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The Patent Cooperation Treaty (PCT): Part 2

Posted by Isabel Fox | May 31, 2022 | 0 Comments

As mentioned in a previous article, one of the most common reasons inventors choose to pursue foreign patent protection via the PCT is due to the opportunity to delay making the choice of which specific countries or regions in which to pursue patent protection. The opportunity to delay this decision may be favorable for several reasons.

In some cases, inventors may want to ensure patent protection in the country where their manufacturing will be located, but they may not be certain yet where that will occur. Further, uncertainty surrounding the budget for IP protection may prevent inventors from making a firm determination as to which, and how many, countries/regions are needed for patent protection. The bottom line is that the PCT process grants inventors time to make such decisions.

The PCT Process Timeline

To illustrate the typical timeline of filing a PCT application and moving toward national stage filings in individual countries/regional offices, we will discuss a non-provisional patent application (the “Parent Patent Application” shown on the timelines below) first filed in the U.S. on January 1, 2020 (thus giving the Parent Patent Application a priority date of January 1, 2020). Please note that the numbers in the arrow represent months from the priority date.

The deadline to file a PCT application is twelve months after the priority date of the original application. Using our example of a non-provisional first filing, the PCT deadline is January 1, 2021. However, it's important to note that if the Parent Patent Application claims priority to, for example, a provisional application, the PCT filing deadline is twelve months from the provisional application filing date. So, if the provisional application was filed on January 1, 2019, both the non-provisional application (“Parent Patent Application”) and the PCT application would have to be filed by January 1, 2020.

PCT applications must be filed with a PCT receiving office. Several national/regional patent offices (for example, the USPTO) are considered PCT receiving offices and accept PCT applications and their associated fees.

The next steps in the PCT process are the International Search and International Publication. Both steps will be discussed in greater detail in a later article. In short, an International Searching Authority (“ISA”) conducts a preliminary examination of each PCT application and identifies relevant prior art references (in the “International Search Report”).

Based on the content of the identified prior art, the ISA issues a written opinion regarding the likelihood of patentability of the PCT application. The written opinion is released with the results of the search, so the “International Search” step may be referred to as the “International Search Report and Written Opinion” step. This step occurs 16 months after the priority date, and publication of the PCT application happens 18 months after the priority date.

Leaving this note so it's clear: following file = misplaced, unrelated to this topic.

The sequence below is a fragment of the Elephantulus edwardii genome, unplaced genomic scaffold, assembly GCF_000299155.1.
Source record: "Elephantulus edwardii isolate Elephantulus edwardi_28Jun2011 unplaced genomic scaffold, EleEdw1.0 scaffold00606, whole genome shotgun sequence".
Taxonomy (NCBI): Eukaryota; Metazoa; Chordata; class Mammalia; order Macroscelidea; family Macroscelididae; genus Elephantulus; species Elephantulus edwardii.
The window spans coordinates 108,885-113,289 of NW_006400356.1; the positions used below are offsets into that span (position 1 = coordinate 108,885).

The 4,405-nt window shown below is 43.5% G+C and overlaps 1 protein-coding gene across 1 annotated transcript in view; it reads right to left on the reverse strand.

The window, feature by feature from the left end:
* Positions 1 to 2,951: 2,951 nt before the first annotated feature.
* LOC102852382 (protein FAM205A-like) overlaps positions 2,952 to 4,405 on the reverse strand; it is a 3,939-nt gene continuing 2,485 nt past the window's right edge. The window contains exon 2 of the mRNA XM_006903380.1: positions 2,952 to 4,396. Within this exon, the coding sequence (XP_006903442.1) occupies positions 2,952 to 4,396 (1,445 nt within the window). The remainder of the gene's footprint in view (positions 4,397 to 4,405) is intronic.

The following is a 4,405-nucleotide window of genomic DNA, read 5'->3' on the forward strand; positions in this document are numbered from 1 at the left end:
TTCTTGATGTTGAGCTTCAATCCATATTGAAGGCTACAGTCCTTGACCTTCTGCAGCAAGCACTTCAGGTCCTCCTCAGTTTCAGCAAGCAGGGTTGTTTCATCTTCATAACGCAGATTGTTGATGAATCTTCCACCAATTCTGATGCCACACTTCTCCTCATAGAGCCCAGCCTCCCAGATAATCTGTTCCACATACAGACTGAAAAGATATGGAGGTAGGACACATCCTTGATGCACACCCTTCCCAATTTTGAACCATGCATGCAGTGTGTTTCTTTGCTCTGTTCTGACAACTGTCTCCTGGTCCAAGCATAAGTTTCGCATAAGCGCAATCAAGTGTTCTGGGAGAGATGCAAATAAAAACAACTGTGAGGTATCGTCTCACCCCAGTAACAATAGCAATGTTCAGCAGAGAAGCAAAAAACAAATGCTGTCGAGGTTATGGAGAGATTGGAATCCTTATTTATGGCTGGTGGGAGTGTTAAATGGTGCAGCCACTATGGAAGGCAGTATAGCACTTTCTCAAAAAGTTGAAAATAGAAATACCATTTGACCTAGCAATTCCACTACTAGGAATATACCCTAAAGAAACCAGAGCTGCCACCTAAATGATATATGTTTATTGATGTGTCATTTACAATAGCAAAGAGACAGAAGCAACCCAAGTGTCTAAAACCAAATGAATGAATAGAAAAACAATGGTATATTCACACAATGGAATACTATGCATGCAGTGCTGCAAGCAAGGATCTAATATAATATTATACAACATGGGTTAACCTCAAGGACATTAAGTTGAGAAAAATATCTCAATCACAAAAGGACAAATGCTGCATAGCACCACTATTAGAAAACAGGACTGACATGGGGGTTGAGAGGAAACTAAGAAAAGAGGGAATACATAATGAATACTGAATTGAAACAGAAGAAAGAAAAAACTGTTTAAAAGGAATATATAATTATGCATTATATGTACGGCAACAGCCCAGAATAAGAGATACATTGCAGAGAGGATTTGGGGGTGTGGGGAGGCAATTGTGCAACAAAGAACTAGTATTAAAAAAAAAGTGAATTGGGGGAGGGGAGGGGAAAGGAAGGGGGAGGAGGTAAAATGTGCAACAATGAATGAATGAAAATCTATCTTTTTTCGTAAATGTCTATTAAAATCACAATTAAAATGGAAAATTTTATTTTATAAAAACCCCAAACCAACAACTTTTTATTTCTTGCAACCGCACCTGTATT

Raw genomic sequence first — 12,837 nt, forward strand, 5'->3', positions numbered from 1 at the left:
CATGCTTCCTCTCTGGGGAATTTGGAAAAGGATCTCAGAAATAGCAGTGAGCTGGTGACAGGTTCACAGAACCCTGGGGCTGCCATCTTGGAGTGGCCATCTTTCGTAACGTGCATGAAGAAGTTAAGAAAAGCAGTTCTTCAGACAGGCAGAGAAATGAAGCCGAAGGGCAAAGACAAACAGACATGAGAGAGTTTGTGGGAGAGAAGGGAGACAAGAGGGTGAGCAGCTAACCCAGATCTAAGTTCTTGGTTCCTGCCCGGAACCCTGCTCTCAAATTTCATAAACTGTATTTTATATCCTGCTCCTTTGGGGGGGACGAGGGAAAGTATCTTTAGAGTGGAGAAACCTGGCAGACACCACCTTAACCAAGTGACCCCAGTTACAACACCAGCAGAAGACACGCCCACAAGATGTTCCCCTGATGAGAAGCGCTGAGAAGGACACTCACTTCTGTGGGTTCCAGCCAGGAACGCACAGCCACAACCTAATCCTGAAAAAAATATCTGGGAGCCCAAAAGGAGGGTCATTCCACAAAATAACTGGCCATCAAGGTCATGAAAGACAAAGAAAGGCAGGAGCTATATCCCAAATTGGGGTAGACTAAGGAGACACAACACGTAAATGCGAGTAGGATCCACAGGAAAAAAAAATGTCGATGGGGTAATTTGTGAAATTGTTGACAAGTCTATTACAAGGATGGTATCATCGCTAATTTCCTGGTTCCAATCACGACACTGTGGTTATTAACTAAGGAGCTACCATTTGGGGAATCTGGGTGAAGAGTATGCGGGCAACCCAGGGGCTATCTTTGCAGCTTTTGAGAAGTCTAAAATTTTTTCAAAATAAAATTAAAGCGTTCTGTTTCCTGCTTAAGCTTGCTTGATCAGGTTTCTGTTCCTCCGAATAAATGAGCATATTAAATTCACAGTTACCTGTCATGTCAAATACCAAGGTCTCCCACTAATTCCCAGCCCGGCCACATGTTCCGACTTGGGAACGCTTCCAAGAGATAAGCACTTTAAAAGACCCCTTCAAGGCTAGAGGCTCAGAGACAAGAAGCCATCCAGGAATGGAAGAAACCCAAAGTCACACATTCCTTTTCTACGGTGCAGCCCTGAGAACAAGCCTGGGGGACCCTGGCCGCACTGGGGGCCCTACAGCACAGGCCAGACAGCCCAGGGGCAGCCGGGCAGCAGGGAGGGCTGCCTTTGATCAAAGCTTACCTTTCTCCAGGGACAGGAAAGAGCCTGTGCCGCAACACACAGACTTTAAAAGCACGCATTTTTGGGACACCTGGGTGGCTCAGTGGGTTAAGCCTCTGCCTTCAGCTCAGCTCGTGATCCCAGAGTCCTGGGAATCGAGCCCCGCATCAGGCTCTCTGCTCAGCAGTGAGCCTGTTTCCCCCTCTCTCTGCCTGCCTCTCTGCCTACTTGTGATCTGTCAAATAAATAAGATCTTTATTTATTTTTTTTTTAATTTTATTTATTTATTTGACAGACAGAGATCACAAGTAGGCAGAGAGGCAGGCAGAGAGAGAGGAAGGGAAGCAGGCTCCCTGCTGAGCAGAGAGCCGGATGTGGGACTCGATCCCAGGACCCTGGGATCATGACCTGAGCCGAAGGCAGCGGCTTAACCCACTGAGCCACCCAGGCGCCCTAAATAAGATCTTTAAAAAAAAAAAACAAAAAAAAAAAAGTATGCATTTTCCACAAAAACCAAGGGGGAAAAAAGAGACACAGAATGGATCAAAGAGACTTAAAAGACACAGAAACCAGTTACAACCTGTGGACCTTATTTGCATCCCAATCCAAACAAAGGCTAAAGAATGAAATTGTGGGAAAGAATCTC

The period from filing the PCT application through the International Search and Publication is commonly called the “International Phase.” The “National Phase” begins 30 months after the application priority date, when the PCT application is passed to each designated country/regional office. Applicants may choose to designate as many countries/regional offices as they wish, though costs quickly accumulate with each designated office.

Upon entry of the National Phase, the PCT application undergoes the typical examination process within each country/regional office. It's important to note that each country/regional office conducts an independent examination and the results within one office have no bearing on the results in a different office. For example, your application may be successful (i.e., result in an issued patent) in one office but might be unsuccessful in another office. In addition, the International Search Report and Written Opinion may factor into the examination process in the National Phase, though a favorable written opinion from the ISA does not guarantee successful examination in each independent office.

It should also be noted that there are two additional optional steps between International Publication and entry into the National Phase: Supplementary International Search and International Preliminary Examination. These optional steps will be discussed in greater detail in a future article.

How Gallium Law Can Help

The IP professionals at Gallium Law have significant experience with obtaining foreign patent protection, both through the PCT and through direct foreign application filings. Whether you have a global IP protection strategy in mind or you're just starting to consider pursuing foreign IP protection, we're ready to help you develop and implement strategies to maximize your IP. Please fill out this Contact Form or call us at 651-256-9480 to set up a meeting.

*The information provided in this article is not legal advice and should not be relied on as such. The content of this article is for informational purposes only and is meant as a starting point in your search for answers to your legal questions.

About the Author

Isabel Fox

Isabel Fox is a registered patent agent and has been with Gallium Law since 2018. Her practice largely revolves around utility and design patent prosecution; including conducting patent landscape searches, drafting patent applications, and responding to Office Actions issued by the USPTO...


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